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Kristin Oberdorf

Senior Consultant

Kristin serves as a senior consultant at Kotter, working with client organizations to accelerate the implementation of critical business strategies. She brings over five years of designing and facilitating rapid cycle projects that drive systemic transformation through worker engagement, targeted experimentation, and iterative learning. She is a skilled facilitator and coach with extensive experience moving cross-level teams to collaborative, results-oriented action. Her work has been driven by a commitment to social impact, leveraging private-public partnerships
to drive progress in various sectors, including education, healthcare, government performance, and homelessness in the United States and around the world. Kristin received a dual Bachelor’s Degree from Michigan State University in International Relations and Social Policy, and a Master’s Degree in International Education Policy from the Harvard Graduate School of Education.

Kristin is based out of Chicago, IL.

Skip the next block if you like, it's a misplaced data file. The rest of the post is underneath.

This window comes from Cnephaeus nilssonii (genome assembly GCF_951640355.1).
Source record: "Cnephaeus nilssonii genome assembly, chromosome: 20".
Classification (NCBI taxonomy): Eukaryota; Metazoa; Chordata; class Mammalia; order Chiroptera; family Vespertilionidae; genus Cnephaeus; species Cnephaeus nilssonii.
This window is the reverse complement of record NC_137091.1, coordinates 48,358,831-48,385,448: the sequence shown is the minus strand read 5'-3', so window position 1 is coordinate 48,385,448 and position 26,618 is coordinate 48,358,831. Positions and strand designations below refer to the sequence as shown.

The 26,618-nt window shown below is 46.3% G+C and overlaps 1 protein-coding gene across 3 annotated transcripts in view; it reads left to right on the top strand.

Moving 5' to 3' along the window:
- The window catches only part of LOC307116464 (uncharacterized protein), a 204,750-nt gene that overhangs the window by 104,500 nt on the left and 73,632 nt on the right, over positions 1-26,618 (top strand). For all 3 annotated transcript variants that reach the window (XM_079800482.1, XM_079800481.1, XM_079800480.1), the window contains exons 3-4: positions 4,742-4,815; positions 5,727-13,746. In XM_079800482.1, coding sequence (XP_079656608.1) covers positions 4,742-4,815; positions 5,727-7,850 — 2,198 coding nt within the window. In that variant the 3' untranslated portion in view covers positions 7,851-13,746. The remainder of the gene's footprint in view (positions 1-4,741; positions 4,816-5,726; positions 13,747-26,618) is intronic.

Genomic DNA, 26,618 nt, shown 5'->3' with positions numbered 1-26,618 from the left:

Why did you decide to work at Kotter?

I was initially drawn to Kotter for its skill and knowledge in achieving long-term, sustainable
change at scale. I became eager to join when I started to learn more about the mission of the
organization and how deeply the Kotter team is committed to sharing their skills with the
world. Achieving change can be hard, confusing, and even frustrating for some. But for the
Kotter team, I could sense a passion and even fun that they brought to the work, and I was
thrilled to become a part of that.

What challenges do you most enjoy helping your clients solve?

I most enjoy helping front-line workers achieve the seemingly impossible using only their own
ideas, positive attitude, and commitment to a common goal. When all levels of an organization
are given permission to innovate and are motivated to act, I believe anything is possible.

If you weren’t working at Kotter, what would you be doing instead?

I love animals and deep down I hope that my next career will be running some sort of animal
adoption or rescue organization.

What’s got you thinking right now?

How is making transformative change happen different and also similar in the public and
private sectors? I’m interested in what the two sides can learn from each other and how we can
facilitate that exchange and partnership. Perhaps leveraging the efficiency and agility of the
private sector with the service oriented mission and sheer scale of the public sector could help
drive meaningful progress in solving the critical societal issues of our time.

Share something about you that would most surprise people.

I served in the Peace Corps in Benin, a francophone country in West Africa. I taught secondary
school English and my favorite part of my service was organizing a weekly Geography Club for
my students to start learning about how much of the world there is to see and explore!